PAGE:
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The griefs only accrue, but it’s always up to you...You either overlook & suppress, or simply weave the mess...
The griefs only accrue, but it’s always up to you…You either overlook & suppress, or simply weave the mess…
Agony, setbacks, disappointments.Love affairs doomed.You say,time heals all wounds.
Does it, really?Think again.Maybe it justlessens the pain.
Scars conceal the sufferings.Tragic memory only weakens.Left unattended, the woundmaybe with time, further deepens.
It isn’t red anymoreunlike how once it bled.But painful memories,are still stuck in your head.
The griefs only accrueBut it’s always up to youYou either overlook & suppressOr simply weave the mess.
Picture Credits – Pexels
Often accused by her friends that she's that curious bug (जिज्ञासु) who has to know everything! She works as an IT professional and loves to learn new things, listen to beautiful and soulful music, read, read more...
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I recommend reading Manjiri Indurkar's Origami Aai alongside her memoir to have a fulfilling and enriching experience of telling one's story with grace.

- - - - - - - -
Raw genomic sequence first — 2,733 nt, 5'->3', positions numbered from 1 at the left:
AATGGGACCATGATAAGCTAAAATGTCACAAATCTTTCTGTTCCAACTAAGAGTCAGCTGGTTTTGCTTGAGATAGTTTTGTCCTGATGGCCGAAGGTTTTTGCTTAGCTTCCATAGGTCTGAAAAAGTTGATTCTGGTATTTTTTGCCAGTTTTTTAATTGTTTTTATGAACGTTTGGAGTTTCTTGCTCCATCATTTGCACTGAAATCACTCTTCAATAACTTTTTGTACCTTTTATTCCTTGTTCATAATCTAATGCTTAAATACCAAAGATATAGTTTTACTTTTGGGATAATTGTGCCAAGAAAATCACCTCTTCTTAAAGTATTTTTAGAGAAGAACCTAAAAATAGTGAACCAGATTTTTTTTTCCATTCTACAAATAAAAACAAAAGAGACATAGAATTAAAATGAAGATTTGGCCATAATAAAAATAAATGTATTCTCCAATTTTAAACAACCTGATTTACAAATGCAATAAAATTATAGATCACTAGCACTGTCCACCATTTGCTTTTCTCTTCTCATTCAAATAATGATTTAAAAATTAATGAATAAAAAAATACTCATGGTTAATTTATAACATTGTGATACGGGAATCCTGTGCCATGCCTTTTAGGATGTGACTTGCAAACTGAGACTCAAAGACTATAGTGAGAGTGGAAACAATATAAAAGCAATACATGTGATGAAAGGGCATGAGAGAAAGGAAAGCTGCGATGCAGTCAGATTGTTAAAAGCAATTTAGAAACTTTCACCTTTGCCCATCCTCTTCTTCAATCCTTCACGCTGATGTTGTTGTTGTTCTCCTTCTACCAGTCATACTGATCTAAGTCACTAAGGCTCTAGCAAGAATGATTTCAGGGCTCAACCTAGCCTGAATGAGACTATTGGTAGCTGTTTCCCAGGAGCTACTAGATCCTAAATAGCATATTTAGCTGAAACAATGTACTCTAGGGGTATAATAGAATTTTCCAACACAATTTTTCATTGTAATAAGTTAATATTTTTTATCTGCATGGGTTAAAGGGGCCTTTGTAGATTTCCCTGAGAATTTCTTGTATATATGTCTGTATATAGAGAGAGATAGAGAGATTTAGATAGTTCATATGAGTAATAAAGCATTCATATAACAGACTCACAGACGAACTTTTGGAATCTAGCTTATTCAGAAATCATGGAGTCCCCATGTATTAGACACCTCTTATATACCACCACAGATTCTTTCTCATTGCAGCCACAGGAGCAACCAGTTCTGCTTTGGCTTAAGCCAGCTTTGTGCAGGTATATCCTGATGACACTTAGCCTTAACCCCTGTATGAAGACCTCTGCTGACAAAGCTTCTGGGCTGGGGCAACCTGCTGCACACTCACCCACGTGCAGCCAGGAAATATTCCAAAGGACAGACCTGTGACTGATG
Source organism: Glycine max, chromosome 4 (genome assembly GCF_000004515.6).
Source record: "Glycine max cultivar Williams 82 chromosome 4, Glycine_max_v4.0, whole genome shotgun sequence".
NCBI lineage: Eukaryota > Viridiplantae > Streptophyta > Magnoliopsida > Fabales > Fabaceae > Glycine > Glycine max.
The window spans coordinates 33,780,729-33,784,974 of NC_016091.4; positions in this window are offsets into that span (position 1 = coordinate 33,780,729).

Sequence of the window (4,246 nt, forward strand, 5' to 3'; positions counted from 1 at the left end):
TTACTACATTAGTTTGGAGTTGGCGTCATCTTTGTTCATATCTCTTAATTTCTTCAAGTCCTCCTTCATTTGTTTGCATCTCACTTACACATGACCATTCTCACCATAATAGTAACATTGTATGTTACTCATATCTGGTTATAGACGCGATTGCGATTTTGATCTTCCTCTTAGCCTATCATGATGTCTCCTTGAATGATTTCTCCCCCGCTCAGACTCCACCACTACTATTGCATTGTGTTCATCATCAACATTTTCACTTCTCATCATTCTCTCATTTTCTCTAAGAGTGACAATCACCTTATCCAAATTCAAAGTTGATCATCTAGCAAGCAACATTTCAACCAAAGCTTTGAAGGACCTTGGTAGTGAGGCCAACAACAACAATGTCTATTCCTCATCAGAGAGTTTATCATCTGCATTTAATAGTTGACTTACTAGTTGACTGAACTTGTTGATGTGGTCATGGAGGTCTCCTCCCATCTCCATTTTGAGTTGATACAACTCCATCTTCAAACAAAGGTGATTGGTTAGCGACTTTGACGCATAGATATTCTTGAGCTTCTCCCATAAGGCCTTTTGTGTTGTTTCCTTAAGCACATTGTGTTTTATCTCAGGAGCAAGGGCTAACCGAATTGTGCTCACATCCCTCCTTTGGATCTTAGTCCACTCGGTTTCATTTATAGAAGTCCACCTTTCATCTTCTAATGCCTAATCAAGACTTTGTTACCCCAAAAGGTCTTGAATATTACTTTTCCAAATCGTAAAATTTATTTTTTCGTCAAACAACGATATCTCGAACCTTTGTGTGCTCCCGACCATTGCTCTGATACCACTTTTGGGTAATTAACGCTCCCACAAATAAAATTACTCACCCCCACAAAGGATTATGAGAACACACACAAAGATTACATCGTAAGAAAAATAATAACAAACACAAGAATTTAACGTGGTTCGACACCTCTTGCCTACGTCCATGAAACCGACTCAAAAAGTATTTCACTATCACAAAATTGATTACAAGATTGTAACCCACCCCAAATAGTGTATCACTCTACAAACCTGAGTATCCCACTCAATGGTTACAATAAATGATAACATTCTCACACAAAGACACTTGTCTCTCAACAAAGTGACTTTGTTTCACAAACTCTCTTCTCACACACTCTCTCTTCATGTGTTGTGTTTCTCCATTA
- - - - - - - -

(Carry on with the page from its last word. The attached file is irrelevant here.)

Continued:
It’s All In Your Head, M famed author Manjiri Indurkar’s debut poetry collection, Origami Aai, is independent and yet an extension of her memoir in which she speaks with utmost grace about all forms of abuses that she has survived. In this book of intriguing and evocative poems, the poet weaves words to form images of the everyday life of her middle-class family, love found and lost, trauma, and healing.
The collection is divided into four segments, beginning with the family, slowly moving towards the world, and finally colliding them together.
We aren’t in mourning, but we are creatures of habit.
So we talk of each one who died of drowning,
and I listen to her stories with the patience
of a chronicler.
– Funereal Stories
Indian students dream of studying abroad, but these deaths and the racism we feel ask the question - are we travelling there to only lose our lives?
Trigger warning: This speaks of racism and death of Indian students, and may be triggering to survivors.
Today morning while I was on my way to the office, I was scrolling Instagram and immediately my eyes got stuck on a post having the headline, “US Policeman ran over an Indian Student in Seattle”. Jaahnavi Kandula, a 23-year-old Northeast University Graduate student from Andhra Pradesh was struck and killed in January this year by a Seattle cop, Kevin Dave, while driving 74 mph on the way to a report of an overdose call.”
Further, I read that the investigating agency while watching the body-worn camera that captured the whole incident, were laughing and joking about the death and commented that her life had “limited value”. If the deceased had been a US citizen, would they have behaved in the similar way, I feel not?
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